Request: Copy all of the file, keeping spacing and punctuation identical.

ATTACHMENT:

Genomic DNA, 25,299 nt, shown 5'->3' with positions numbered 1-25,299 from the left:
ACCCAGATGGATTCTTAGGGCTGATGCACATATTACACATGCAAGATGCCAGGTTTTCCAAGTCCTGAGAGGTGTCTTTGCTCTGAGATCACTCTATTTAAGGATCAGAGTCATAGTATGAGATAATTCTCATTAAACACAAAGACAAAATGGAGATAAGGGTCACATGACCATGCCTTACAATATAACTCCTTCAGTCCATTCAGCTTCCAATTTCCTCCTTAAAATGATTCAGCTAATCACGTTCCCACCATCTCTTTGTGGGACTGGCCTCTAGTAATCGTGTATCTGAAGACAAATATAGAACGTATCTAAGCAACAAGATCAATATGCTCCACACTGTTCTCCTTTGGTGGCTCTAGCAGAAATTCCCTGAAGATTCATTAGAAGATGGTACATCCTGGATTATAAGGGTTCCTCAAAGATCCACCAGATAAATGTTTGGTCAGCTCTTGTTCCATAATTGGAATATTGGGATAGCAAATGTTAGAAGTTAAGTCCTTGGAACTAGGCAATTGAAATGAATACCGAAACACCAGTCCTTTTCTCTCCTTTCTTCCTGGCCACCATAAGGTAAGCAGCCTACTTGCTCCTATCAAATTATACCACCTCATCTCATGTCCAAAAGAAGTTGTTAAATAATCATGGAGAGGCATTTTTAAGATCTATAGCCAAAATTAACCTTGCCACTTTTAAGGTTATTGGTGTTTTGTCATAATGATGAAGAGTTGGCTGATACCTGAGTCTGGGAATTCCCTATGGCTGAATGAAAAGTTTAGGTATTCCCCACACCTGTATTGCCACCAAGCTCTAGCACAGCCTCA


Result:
Genomic DNA, 25,299 nt, shown 5'->3' with positions numbered 1-25,299 from the left:
ACCCAGATGGATTCTTAGGGCTGATGCACATATTACACATGCAAGATGCCAGGTTTTCCAAGTCCTGAGAGGTGTCTTTGCTCTGAGATCACTCTATTTAAGGATCAGAGTCATAGTATGAGATAATTCTCATTAAACACAAAGACAAAATGGAGATAAGGGTCACATGACCATGCCTTACAATATAACTCCTTCAGTCCATTCAGCTTCCAATTTCCTCCTTAAAATGATTCAGCTAATCACGTTCCCACCATCTCTTTGTGGGACTGGCCTCTAGTAATCGTGTATCTGAAGACAAATATAGAACGTATCTAAGCAACAAGATCAATATGCTCCACACTGTTCTCCTTTGGTGGCTCTAGCAGAAATTCCCTGAAGATTCATTAGAAGATGGTACATCCTGGATTATAAGGGTTCCTCAAAGATCCACCAGATAAATGTTTGGTCAGCTCTTGTTCCATAATTGGAATATTGGGATAGCAAATGTTAGAAGTTAAGTCCTTGGAACTAGGCAATTGAAATGAATACCGAAACACCAGTCCTTTTCTCTCCTTTCTTCCTGGCCACCATAAGGTAAGCAGCCTACTTGCTCCTATCAAATTATACCACCTCATCTCATGTCCAAAAGAAGTTGTTAAATAATCATGGAGAGGCATTTTTAAGATCTATAGCCAAAATTAACCTTGCCACTTTTAAGGTTATTGGTGTTTTGTCATAATGATGAAGAGTTGGCTGATACCTGAGTCTGGGAATTCCCTATGGCTGAATGAAAAGTTTAGGTATTCCCCACACCTGTATTGCCACCAAGCTCTAGCACAGCCTCA